Carp increased turbidity through the resuspension of bottom sediments, caused the loss of macrophyte cover due to low water clarity and uprooting, released phosphorus normally locked up within bottom sediments and aquatic macrophytes, and lowered the abundance of macroinvertebrates by predation and loss of habitat. Plastic mesh substrate covers reduced the loss of submerged vegetation and associated macroinvertebrates, but did not diminish the effects of carp on turbidity and phosphorus. Further analysis will assess potential effects on zooplankton in pond experiments.

Carplander, would you like a hundred such articles to read proving it is not pollution but the common carp that is the problem?

Anonymous, I am very familiar with these arguments.....having heard them my whole life in 40+ years as a fisherman.

What you say is correct only under certain circumstances. Athough no species has destroyed more wetlands than our own, I won't deny that carp can dominate certain eutrophic ponds and muddy them.

There are different dynamics in play, however, in the Chicago River system and other waters that have been completely degraded by pollution.

Also, we must not forget that it is we who have brought the common carp (and all other invasives) here in the first place. So you can place the blame squarely on your own kind.

The last thing is this...you might as well learn to love them Anonymous, because they are not going away any time soon.

Good fishing.

From the first link provided by Mr. Anonymous:

"..another example is Metzger Marsh, a coastal wetland on the south shore of western Lake Erie. The marsh provides spawning, nursery and feeding habitat for Lake Erie's native fishes.

The area was degraded in the late 1800s with the draining and filling, diking and increased nutrient loading that resulted from urbanization and industrialization."

It goes on to explain the resulting decline in the Northern Pike population there as their spawning areas were destroyed and the increase in common carp as they populated this perfect environment, devoid of natural predators, created for them by human activity. If memory serves, I believe this is referred to by biologists as Trophic Cascade.

Thanks for the intersting links Anonymous. But did you actually read them? Peace.

OK....here are a few more of the thousand or so papers written on the destructive common carp. Please dont take this as a personal attack, carp are indeed fun to catch and strong on the fight. I dont view them as sport fish though. there are just too many of them to be a challenge to catch. sure they fight hard but just look at how many there are and how easy they are to catch. Perfect fish for starting someone especially impatient kids out on thou. But calling a carp a game fish would be like calling starlings or english sparrows a game bird.

And by the way, your comment on "we brought the carp here" very true. But we also brought DDT, Mercury, PCBs, asbestos and a thousnad other pollutants both man made and biological that damaged the land/air/waters, just like the common carp, but there is no reason we cant learn from our mistakes and take action to correct them.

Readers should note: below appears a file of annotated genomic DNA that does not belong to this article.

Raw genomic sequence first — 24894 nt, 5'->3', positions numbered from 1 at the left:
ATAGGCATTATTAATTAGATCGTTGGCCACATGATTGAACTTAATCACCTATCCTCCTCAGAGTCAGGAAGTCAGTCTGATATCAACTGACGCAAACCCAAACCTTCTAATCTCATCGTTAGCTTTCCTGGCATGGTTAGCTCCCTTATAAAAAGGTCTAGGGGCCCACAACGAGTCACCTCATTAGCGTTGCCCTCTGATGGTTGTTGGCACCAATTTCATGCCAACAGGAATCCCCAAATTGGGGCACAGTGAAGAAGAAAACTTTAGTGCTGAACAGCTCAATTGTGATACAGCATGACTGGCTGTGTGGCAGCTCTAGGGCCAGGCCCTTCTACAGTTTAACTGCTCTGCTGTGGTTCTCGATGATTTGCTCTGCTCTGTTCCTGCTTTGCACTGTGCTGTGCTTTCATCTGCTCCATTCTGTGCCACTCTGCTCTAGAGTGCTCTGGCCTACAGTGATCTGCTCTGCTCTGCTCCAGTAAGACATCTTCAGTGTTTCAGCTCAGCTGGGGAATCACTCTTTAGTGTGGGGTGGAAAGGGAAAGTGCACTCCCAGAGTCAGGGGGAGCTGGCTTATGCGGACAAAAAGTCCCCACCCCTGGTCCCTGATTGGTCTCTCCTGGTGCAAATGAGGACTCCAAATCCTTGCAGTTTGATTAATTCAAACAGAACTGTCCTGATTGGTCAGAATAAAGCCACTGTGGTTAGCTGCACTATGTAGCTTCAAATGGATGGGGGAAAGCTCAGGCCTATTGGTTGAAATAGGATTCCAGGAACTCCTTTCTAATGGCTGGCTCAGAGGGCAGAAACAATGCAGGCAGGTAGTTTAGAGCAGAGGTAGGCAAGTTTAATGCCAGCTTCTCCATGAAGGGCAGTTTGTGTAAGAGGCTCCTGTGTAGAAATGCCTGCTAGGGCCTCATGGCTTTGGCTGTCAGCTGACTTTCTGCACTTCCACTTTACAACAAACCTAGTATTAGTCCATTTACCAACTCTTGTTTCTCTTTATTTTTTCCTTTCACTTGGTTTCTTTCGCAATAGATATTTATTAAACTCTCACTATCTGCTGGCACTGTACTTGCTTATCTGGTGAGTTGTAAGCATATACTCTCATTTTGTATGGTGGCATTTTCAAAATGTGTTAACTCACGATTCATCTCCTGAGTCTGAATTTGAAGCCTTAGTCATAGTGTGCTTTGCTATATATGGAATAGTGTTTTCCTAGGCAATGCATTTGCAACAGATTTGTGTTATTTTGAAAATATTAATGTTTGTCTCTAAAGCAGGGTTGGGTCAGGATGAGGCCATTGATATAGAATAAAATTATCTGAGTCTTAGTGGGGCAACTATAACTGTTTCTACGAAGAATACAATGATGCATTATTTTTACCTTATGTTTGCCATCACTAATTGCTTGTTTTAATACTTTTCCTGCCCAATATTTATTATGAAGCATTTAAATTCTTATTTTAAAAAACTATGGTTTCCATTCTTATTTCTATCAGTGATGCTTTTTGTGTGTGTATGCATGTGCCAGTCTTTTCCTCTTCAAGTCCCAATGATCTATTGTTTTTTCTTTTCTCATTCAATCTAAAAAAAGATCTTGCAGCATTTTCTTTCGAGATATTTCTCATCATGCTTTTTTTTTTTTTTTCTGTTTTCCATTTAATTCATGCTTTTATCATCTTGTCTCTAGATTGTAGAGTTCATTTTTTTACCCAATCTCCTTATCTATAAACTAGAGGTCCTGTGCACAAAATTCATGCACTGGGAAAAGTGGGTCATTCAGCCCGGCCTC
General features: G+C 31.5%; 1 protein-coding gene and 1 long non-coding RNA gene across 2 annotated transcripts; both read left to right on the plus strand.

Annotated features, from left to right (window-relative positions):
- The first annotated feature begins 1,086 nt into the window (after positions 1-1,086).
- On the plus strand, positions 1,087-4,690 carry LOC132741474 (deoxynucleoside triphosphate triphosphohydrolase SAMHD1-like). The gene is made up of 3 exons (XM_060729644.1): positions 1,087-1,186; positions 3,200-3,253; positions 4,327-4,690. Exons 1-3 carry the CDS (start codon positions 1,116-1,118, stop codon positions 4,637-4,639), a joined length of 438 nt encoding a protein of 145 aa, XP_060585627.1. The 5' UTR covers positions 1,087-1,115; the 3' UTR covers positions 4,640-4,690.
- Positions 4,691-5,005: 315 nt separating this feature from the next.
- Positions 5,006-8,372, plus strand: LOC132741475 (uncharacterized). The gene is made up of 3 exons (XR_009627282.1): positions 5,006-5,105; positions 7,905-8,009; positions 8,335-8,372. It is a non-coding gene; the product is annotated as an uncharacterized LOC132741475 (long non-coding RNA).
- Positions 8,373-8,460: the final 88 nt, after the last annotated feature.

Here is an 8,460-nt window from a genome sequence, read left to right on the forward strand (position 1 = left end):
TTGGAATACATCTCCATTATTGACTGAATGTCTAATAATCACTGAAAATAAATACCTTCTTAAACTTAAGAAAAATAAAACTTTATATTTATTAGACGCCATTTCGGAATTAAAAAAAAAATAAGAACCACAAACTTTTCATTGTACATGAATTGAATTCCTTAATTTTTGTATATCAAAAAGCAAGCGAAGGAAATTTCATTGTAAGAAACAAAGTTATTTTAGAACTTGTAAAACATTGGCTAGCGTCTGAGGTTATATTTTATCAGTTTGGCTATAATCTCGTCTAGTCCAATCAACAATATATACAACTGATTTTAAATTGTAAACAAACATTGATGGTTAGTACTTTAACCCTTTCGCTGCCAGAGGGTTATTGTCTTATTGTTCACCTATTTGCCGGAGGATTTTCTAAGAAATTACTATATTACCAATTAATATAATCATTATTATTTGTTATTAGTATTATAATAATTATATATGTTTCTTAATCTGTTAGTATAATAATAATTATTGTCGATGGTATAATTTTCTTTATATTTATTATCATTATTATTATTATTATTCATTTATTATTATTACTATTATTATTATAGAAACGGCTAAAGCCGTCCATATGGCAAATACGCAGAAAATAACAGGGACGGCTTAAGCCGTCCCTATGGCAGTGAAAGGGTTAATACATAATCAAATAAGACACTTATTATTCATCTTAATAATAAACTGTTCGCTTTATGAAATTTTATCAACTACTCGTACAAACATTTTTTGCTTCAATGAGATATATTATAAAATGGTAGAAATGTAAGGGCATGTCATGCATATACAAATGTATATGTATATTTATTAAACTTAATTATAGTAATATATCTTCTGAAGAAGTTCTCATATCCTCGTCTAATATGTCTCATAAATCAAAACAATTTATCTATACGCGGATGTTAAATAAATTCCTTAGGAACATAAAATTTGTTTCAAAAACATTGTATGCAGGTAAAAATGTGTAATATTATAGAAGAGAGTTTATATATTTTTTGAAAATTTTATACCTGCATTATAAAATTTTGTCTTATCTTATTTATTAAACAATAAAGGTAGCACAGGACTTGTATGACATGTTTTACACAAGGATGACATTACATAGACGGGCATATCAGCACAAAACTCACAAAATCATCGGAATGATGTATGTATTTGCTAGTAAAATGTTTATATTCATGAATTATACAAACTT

Bass fishermen will love this one!

http://afsjournals.org/doi/abs/10.1577/1548-8675%281997%29017%3C1010%3ACCATAA%3E2.3.CO%3B2
"We examined effects of common carp Cyprinus carpio on angler catch rates of largemouth bass Micropterus sahnoides in experimental ponds. Catch rates were significantly lower and turbidity was significantly greater in ponds with common carp. Maximum angler catch rates were negatively correlated with turbidity. Densities of catchable-sized largemouth bass (>200 mm total length) in ponds with and without common carp were not significantly different."

http://host.madison.com/wsj/news/local/environment/article_c268c081-641a-505e-bcf9-f4ea7ef6d869.html
Limnologist Dick Lathrop said the removal of more than half of the carp in the lake over the last two winters has resulted in less silt being churned up by the muck-loving fish. Not only is the water clearer, according to Lathrop, but native plants are doing better and outbreaks of blue-green algae have been minimal.

Wow Carplander....your fish that dont harm the waters also destroys many plants!
http://www.springerlink.com/content/x6223726734m4251/
it can be concluded that, in muddy conditions, small carp affected plant growth by shade stress, which is achieved by a combination of increase in turbidity and the developing of a leaf periphytic cover.

Face it, the common carp has been proven by those in the know time after time to be just as destructive as any of the new carp invaders. Silver, Bighead, Grass and Common, they are all the same and all have the same effect onthe waters.NEGATIVE!

Annonyous:

While I feel compelled to address your statements around the common carps impact on water systems, I feel much more inclined to comment on your statment that the common carp is not a sportsfish because there are to many of them to be a challenge.

I find this an incredibly strange comment. While carp make up a large proportion of the biomass in most waters they are incrdibly good at rejecting an anglers offerings. This is the reason whty euro anglers and companies (where, like most of the world carp are considered the greatest sportfish)have developed an incredible array of rig components and constructions to lead to better capture.

I can say that as a carp angler I have sometimes lucked into significant catches, but it also true that some of the best results I have had were the product of a great amount of time spent considering the mechanics of my rig, my baiting strategy and the watercraft of my venue.

Although I learned how to fish catching carp as a boy, I have to disagree with virtually ALL of your argument carplander.
There is really nothing to debate here. Regardless of how they got here and how their spread and survival was influence by cascading bad decisions on our part, they don't belong and they are damaging to their surroundings and other fishes.